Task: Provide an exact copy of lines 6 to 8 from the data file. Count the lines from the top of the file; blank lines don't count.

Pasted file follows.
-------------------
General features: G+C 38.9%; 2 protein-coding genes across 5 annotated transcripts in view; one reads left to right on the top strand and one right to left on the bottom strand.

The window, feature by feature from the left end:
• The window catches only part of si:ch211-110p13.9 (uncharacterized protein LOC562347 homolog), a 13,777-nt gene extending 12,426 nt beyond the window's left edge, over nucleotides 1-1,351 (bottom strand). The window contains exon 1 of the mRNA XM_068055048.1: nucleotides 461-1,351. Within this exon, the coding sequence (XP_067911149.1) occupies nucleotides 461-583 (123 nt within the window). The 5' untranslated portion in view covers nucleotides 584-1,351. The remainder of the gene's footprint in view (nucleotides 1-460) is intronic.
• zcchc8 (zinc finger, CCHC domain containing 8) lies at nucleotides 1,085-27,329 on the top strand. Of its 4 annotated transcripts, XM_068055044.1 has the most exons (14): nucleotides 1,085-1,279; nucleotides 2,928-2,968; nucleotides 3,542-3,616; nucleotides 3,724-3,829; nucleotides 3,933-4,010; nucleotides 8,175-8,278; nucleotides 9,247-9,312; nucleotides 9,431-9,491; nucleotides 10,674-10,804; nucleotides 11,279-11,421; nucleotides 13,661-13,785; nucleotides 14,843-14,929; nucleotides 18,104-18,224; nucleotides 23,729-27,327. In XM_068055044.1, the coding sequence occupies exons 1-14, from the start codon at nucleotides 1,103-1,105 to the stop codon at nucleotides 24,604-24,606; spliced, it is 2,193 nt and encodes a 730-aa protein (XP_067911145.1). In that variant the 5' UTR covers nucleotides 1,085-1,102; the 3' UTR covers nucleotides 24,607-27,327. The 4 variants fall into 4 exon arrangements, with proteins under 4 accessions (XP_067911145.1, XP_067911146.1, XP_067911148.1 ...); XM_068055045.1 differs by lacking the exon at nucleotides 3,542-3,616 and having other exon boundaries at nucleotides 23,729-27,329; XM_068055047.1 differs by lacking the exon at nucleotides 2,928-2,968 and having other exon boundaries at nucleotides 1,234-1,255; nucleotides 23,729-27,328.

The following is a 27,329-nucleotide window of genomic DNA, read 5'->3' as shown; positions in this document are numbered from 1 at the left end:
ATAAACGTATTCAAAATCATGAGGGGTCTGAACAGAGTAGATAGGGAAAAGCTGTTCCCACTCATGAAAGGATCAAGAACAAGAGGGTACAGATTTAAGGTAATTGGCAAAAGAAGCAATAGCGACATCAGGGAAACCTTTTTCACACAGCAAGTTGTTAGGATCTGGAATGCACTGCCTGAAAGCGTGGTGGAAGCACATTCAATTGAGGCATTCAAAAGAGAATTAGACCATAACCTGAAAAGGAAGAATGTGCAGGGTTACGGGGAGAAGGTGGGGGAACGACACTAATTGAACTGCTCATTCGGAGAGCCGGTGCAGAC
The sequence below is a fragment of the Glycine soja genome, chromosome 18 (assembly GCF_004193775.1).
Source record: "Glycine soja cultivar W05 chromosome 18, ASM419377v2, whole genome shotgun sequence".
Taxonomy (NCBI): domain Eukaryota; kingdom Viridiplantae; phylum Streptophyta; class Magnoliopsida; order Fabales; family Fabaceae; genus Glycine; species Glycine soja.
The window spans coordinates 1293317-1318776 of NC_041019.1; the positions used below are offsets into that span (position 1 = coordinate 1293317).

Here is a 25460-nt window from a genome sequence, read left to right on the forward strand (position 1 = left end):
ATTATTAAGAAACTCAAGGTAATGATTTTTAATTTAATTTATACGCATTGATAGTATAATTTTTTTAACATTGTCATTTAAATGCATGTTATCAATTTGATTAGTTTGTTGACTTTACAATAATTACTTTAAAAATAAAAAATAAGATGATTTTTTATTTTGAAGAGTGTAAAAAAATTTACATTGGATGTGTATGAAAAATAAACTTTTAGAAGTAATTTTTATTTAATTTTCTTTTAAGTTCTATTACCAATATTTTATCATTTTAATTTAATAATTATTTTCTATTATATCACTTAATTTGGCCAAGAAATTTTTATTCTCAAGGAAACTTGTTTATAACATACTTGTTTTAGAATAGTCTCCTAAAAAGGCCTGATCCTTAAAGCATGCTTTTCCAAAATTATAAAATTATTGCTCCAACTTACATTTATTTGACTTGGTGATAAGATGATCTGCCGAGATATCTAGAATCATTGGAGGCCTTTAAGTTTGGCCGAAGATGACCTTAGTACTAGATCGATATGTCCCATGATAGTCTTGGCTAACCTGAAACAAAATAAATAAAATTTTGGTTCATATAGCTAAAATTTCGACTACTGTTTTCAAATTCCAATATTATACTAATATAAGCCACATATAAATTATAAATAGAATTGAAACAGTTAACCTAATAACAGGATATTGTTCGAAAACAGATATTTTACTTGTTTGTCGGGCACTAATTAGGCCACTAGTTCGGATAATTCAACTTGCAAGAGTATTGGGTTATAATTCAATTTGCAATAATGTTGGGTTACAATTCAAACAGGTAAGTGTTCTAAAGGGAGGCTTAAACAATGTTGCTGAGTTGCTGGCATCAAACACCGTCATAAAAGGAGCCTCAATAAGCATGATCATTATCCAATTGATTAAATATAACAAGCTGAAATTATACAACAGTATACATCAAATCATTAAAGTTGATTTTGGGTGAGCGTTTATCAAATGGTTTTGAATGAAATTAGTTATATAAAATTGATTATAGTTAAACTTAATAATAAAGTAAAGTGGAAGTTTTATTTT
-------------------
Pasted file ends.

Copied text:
ATAAACGTATTCAAAATCATGAGGGGTCTGAACAGAGTAGATAGGGAAAAGCTGTTCCCACTCATGAAAGGATCAAGAACAAGAGGGTACAGATTTAAGGTAATTGGCAAAAGAAGCAATAGCGACATCAGGGAAACCTTTTTCACACAGCAAGTTGTTAGGATCTGGAATGCACTGCCTGAAAGCGTGGTGGAAGCACATTCAATTGAGGCATTCAAAAGAGAATTAGACCATAACCTGAAAAGGAAGAATGTGCAGGGTTACGGGGAGAAGGTGGGGGAACGACACTAATTGAACTGCTCATTCGGAGAGCCGGTGCAGAC
The sequence below is a fragment of the Glycine soja genome, chromosome 18 (assembly GCF_004193775.1).
Source record: "Glycine soja cultivar W05 chromosome 18, ASM419377v2, whole genome shotgun sequence".